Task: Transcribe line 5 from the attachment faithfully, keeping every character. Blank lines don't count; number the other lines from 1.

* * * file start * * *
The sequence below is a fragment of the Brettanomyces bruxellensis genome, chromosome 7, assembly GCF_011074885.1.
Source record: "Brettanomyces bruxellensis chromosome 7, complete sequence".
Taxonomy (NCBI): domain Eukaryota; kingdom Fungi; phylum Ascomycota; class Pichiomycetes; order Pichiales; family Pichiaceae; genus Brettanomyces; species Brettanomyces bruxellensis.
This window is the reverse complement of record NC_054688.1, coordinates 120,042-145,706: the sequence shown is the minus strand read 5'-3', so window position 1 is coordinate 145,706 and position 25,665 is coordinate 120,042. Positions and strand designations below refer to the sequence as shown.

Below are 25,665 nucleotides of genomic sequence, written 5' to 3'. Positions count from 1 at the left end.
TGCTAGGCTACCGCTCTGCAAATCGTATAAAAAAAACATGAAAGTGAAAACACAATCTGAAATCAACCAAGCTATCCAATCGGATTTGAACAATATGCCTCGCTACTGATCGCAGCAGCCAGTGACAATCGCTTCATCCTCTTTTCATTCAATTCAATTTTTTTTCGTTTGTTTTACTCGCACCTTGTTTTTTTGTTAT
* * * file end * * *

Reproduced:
Below are 25,665 nucleotides of genomic sequence, written 5' to 3'. Positions count from 1 at the left end.